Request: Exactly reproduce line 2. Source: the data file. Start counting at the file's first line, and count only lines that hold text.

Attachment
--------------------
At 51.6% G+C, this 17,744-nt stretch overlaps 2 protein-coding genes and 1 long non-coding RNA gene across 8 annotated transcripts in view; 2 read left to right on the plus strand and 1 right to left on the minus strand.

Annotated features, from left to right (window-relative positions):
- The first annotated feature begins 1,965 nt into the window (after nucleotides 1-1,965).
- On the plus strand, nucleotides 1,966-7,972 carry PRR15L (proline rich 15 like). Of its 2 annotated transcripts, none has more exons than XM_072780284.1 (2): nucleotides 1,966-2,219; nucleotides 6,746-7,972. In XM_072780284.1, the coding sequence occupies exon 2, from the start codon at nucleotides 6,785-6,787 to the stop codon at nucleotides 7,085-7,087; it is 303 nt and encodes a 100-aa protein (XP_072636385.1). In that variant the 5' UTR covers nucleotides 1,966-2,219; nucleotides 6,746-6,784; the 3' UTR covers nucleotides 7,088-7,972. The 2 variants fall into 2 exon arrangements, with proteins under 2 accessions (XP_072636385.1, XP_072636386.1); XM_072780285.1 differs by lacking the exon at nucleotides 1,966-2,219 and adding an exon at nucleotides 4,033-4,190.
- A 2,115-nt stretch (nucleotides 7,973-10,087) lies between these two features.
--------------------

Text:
Annotated features, from left to right (window-relative positions):